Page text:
Oregon

Deed Question Haunts Port

Daily Astorian | Feb. 14, 2013 12:06 a.m. | Updated: Feb. 14, 2013 8:06 a.m.

Contributed By:

EDWARD STRATTON

This is the first of a two-part series on the Port of Astoria’s Tuesday special meeting, which lasted more than three hours.

Oregon State University owns the orange former seafood lab at the corner of Lief Erikson Drive and 36th Street, buying it around 1978 and using it until after 1997 as a seafood lab. Commissioners from the Port of Astoria, which paid for half of the building’s construction and sold it to OSU, have expressed interest in acquiring the building.

Both sides have previously stated that there was likely the intent of a reversionary clause, as pointed out in Port meeting minutes from 1966, meaning OSU’s building would revert to Port ownership if not used for a lab.

The main problem with the Port’s current claims of ownership on the building: The Port’s attorney at the time, George Fulton, forgot to include the reversionary clause in the later deed, and OSU’s attorney didn’t catch the discrepancy either.

“I was told by our attorney that we cannot legally get the land back,” said CEO Hank Bynaker, adding that there was clearly the intent of a reversionary clause. He’s been working with OSU to find an amenable agreement.

The seafood lab, a second location for OSU in Astoria, was christened in 1968 after being funded through a $59,000 grant from the Port, matching federal dollars from the Federal Economic Development Administration, a donation of land by the city of Astoria and further support by the university.

It was originally leased by the Port to OSU, which bought it around 1978 and now uses half of it for storage, the other half occupied by Safe Harbor Animal Hospital.

Port meeting minutes from 1966 referred to a reversionary clause as part of the original lease and purchase agreement, in which ownership of the lab would revert to the Port if the building was no longer used for seafood research. Christina DeWitt, director of the OSU Seafood Lab, has said she doesn’t doubt that the clause was mentioned in Port meetings.

“I’m trying to figure out how the train left the tracks on game day,” said Bynaker about retracing the discussions on the lab.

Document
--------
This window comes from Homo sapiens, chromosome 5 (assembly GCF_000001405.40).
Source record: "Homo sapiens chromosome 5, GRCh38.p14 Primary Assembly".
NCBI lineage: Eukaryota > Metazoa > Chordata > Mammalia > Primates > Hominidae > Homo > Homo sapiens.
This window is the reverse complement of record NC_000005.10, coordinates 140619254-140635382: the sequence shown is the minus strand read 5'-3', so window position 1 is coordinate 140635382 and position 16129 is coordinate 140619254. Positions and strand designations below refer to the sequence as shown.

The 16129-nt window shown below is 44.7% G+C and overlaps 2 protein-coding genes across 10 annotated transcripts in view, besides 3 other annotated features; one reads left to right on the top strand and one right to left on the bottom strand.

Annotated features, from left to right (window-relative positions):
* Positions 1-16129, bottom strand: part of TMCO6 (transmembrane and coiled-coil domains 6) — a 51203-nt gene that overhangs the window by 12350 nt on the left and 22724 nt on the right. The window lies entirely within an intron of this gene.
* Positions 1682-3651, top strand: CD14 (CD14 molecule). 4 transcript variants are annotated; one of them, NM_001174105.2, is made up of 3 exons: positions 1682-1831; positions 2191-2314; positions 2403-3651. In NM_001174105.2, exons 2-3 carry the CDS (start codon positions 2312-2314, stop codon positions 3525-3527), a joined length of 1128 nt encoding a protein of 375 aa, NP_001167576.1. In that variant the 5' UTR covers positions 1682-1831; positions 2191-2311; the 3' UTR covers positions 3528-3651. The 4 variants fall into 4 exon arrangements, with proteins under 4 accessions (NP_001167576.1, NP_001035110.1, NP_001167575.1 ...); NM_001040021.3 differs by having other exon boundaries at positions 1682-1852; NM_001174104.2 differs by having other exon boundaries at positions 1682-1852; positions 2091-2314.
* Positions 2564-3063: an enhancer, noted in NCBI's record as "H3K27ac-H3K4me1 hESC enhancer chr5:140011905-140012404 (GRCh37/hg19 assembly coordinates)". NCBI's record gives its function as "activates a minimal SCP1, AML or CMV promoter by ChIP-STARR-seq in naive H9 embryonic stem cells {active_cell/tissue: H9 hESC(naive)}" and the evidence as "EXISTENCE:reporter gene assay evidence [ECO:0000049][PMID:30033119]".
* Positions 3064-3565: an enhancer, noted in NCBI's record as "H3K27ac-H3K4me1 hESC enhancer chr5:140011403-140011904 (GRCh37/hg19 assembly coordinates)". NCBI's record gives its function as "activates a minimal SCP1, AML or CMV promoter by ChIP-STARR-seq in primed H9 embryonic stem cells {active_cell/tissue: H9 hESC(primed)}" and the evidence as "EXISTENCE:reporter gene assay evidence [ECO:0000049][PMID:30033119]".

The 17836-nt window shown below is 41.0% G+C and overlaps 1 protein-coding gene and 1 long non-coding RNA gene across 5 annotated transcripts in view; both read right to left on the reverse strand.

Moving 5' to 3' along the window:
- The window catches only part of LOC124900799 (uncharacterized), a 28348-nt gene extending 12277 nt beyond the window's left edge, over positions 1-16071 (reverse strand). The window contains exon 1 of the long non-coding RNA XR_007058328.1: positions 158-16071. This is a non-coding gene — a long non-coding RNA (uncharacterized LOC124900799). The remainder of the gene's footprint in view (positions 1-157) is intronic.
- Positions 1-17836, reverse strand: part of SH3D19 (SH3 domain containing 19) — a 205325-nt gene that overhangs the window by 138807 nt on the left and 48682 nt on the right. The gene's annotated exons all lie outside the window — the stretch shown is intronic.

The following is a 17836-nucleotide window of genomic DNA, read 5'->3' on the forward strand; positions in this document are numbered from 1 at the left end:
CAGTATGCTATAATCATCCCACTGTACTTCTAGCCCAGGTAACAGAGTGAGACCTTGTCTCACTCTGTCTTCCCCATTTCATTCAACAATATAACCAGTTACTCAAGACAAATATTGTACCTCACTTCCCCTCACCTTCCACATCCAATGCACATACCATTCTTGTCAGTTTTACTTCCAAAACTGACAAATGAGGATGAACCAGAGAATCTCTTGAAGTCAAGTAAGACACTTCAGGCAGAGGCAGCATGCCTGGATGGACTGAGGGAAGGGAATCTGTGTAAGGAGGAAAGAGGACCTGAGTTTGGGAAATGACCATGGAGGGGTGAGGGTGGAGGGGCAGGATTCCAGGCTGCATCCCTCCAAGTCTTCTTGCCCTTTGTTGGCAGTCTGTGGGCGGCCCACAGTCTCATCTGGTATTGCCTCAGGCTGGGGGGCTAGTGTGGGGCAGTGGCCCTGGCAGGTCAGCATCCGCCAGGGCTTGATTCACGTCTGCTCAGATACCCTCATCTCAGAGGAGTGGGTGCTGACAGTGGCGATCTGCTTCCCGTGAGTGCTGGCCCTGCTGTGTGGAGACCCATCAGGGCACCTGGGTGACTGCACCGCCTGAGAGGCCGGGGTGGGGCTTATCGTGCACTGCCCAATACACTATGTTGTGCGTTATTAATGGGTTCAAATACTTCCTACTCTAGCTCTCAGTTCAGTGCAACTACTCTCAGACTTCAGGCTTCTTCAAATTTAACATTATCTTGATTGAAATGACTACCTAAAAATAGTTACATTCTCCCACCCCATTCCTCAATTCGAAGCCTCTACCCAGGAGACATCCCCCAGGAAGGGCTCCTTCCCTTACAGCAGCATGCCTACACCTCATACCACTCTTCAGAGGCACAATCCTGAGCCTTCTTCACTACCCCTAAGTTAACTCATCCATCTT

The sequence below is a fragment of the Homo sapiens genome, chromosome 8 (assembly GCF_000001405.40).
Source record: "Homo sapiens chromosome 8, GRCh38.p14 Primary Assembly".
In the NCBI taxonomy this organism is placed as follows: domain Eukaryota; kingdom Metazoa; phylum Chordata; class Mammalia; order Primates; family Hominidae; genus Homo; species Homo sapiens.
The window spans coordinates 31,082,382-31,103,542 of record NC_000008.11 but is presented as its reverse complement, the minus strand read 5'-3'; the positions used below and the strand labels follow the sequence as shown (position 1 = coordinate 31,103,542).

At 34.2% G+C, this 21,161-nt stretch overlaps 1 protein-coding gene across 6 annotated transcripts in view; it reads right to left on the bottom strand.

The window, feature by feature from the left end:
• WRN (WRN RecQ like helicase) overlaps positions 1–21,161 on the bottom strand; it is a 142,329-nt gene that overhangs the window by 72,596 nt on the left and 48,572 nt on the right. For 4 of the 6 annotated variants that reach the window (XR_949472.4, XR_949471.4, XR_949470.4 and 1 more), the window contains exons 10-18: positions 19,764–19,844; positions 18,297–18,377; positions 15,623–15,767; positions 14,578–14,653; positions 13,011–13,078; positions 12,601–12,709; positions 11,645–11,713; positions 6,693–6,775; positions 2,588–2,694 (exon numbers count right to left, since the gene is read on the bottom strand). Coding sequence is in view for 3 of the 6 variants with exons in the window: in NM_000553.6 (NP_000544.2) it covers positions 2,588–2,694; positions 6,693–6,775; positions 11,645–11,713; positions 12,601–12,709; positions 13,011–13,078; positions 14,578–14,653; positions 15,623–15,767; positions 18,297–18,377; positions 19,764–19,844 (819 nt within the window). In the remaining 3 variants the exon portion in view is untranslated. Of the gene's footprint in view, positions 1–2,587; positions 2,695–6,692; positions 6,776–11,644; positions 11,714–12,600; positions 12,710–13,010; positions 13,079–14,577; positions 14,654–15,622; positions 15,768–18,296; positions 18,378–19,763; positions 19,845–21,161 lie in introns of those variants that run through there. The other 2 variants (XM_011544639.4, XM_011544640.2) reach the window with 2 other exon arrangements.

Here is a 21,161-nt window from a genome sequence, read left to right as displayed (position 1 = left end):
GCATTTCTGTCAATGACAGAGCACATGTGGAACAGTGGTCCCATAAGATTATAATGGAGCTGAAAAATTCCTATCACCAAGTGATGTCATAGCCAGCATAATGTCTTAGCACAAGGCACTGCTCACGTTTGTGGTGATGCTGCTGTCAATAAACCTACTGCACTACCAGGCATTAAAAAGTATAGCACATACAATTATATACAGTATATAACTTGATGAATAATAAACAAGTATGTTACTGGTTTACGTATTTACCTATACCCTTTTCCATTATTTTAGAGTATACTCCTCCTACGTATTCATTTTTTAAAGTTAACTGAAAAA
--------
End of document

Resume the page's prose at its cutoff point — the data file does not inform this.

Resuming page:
Commissioner Floyd Holcom said discussions about the building’s ownership arose when former Port Executive Director Jack Crider talked about buying it for $500,000.

Research at the old lab, near the Port’s East End Mooring Basin, has led to such innovations as a shrimp-hake “Shrimp-bo” protein patty, faster testing to find mercury in tuna and a phosphate dip that improved the yield of shrimp meat on finishing pans.

OSU moved from the old lab to its new location at 2001 Marine Drive in the fall of 1997. It still stores equipment in the old building and has the full set-up for a pilot plant, a space for entrepreneurs developing new products in the fishing industry.

DeWitt has said OSU is trying to start a small-scale food processing lab at the new center, which would require moving some research operations back to the old lab at the mooring basin.

“They want to keep the building, but they don’t care if it sits empty,” said Melanie Haase, who has operated her animal hospital in half the building since May 2011. She said that after looking at the building in 2010, OSU offered her the entire facility. It has since backpedaled, she said, limiting her to half.

She added that there have been several maintenance issues there such as ripping up of tiles, moldy walls, and that she’s invested at least $10,000 in cleaning her area up while paying $2,700 a month on her lease.

Haase said she’s been looking to expand into a grooming and kenneling service, but that her days are likely numbered under OSU’s ownership, as they want to move research facilities back into the building.

Commissioners mentioned a previous agreement that OSU would keep possession of the building until July 1, the beginning of a new fiscal year, and then give it back to the Port. Bynaker said he can’t find any record of that on paper, although he’ll continue pursuing the issue.

“I think we’re starting from about step one again,” said Commissioner Dan Hess.

This story originally appeared in Daily Astorian.

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